I’m constantly complaining about unoriginal horror, and lazy remakes. My opinions on the A Nightmare on Elm Street remake is just one example in a long line of grumbling, whining and whimpering as a sequence of great 80s villains are revamped into pale imitations of their former glory. It is therefore a pleasure to start typing up a review of a film that looks to produce an heir to those evil exponents of horror.
The heist is centred on Arkin (Josh Stewart), a builder with some cash-flow problems, a young daughter and a wife in debt to some bad dudes. Luckily, he’s an expert safe-cracker and has set up a deal with a local gangster to get into a wealthy house nearby and steal some precious stones from their safe. Less luckily, a psychopath named ‘The Collector’ has his eye on the same household: but for very different reasons.
One of the biggest pluses for the film is that the mushy setup for the human story of Arkin is quickly and efficiently dispensed with, and the formalities that see him locked up inside the house with The Collector are equally snappy… not least because of the number of traps in the deviously booby-trapped house Arkin springs before he learns once and for all that this madman is no amateur.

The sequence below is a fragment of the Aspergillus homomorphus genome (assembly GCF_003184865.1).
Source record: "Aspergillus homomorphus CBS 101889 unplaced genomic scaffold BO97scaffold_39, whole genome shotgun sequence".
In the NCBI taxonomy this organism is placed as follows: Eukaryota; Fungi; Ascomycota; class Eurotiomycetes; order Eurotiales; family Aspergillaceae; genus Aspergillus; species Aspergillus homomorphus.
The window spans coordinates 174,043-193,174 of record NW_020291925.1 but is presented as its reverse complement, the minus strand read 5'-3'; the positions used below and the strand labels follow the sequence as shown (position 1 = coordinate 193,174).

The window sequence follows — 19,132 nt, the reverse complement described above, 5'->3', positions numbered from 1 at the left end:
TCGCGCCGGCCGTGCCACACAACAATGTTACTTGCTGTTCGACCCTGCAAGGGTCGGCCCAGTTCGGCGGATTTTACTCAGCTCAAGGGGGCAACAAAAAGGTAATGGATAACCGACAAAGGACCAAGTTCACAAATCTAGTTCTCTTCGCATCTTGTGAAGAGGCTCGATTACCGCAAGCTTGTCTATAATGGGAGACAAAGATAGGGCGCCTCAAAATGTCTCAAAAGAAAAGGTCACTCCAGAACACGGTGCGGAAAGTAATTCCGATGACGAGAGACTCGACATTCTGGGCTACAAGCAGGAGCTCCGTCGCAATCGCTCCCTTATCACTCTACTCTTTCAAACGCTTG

Once the battle for survival began I couldn’t help but see the film as a bit of a horror ‘Home Alone’, but there are plenty of devious twists and conundrums (think the later ‘Saw‘ outings, but with less pontification) to have you squirming in your seat in the tension, and the gory endings met by some of the protagonists are not half bad either. Be warned though, as The Collector goes about his rampage, there is a fluffy victim that may upset the animal lovers among you!
As to the head honcho himself, The Collector is a decent continuation of the Michael Myers – Jason Vorhees canon of stone-cold killers with an obsession to feed. He displays all of the relentlessly ruthless characteristics required of the role, and even has his unique angle (which you can begin filling out just from his name).
The biggest problem that this film has is that, by continuing the aforementioned canon, is dices with predictability; and by trying to freshen it up a little, it risks losing everything that made these movies great. The balance struck by director Marcus Dunstan is about as good as you could hope for: he clearly revels in the dark side of his antagonist, and he’s wholeheartedly embraced the quasi-puzzler side of horror found in movies like Saw and Fermat’s Room in his quest for something a little different. The result is something that is occasionally predictable, but mostly just great horror fun.
It’s not a classic, but I have a good feeling about The Collector as a new horror villain with a bit of mileage – providing that careful balance can be held for a while longer…
This article was first posted on June 23, 2010